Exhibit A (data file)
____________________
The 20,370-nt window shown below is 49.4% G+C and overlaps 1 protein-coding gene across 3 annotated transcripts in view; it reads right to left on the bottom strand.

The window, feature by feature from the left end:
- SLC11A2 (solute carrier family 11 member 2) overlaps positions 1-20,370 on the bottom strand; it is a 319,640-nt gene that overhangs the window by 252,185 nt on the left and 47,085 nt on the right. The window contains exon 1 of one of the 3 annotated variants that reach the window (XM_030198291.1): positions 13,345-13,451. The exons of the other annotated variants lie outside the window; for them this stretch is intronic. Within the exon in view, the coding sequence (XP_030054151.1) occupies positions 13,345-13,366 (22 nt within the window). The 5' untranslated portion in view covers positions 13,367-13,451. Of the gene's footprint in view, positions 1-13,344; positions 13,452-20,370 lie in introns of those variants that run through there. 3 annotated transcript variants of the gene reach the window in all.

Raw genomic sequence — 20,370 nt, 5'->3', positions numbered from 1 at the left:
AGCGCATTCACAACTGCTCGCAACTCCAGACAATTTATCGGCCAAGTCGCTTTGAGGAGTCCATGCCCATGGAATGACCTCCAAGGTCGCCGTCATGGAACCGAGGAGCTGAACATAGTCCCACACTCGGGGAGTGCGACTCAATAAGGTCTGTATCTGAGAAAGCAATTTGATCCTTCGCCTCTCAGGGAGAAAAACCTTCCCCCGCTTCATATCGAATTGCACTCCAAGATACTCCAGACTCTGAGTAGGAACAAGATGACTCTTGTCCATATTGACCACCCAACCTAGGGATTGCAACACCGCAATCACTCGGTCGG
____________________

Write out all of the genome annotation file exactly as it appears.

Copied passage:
The 20,370-nt window shown below is 49.4% G+C and overlaps 1 protein-coding gene across 3 annotated transcripts in view; it reads right to left on the bottom strand.

The window, feature by feature from the left end:
- SLC11A2 (solute carrier family 11 member 2) overlaps positions 1-20,370 on the bottom strand; it is a 319,640-nt gene that overhangs the window by 252,185 nt on the left and 47,085 nt on the right. The window contains exon 1 of one of the 3 annotated variants that reach the window (XM_030198291.1): positions 13,345-13,451. The exons of the other annotated variants lie outside the window; for them this stretch is intronic. Within the exon in view, the coding sequence (XP_030054151.1) occupies positions 13,345-13,366 (22 nt within the window). The 5' untranslated portion in view covers positions 13,367-13,451. Of the gene's footprint in view, positions 1-13,344; positions 13,452-20,370 lie in introns of those variants that run through there. 3 annotated transcript variants of the gene reach the window in all.

Raw genomic sequence — 20,370 nt, 5'->3', positions numbered from 1 at the left:
AGCGCATTCACAACTGCTCGCAACTCCAGACAATTTATCGGCCAAGTCGCTTTGAGGAGTCCATGCCCATGGAATGACCTCCAAGGTCGCCGTCATGGAACCGAGGAGCTGAACATAGTCCCACACTCGGGGAGTGCGACTCAATAAGGTCTGTATCTGAGAAAGCAATTTGATCCTTCGCCTCTCAGGGAGAAAAACCTTCCCCCGCTTCATATCGAATTGCACTCCAAGATACTCCAGACTCTGAGTAGGAACAAGATGACTCTTGTCCATATTGACCACCCAACCTAGGGATTGCAACACCGCAATCACTCGGTCGG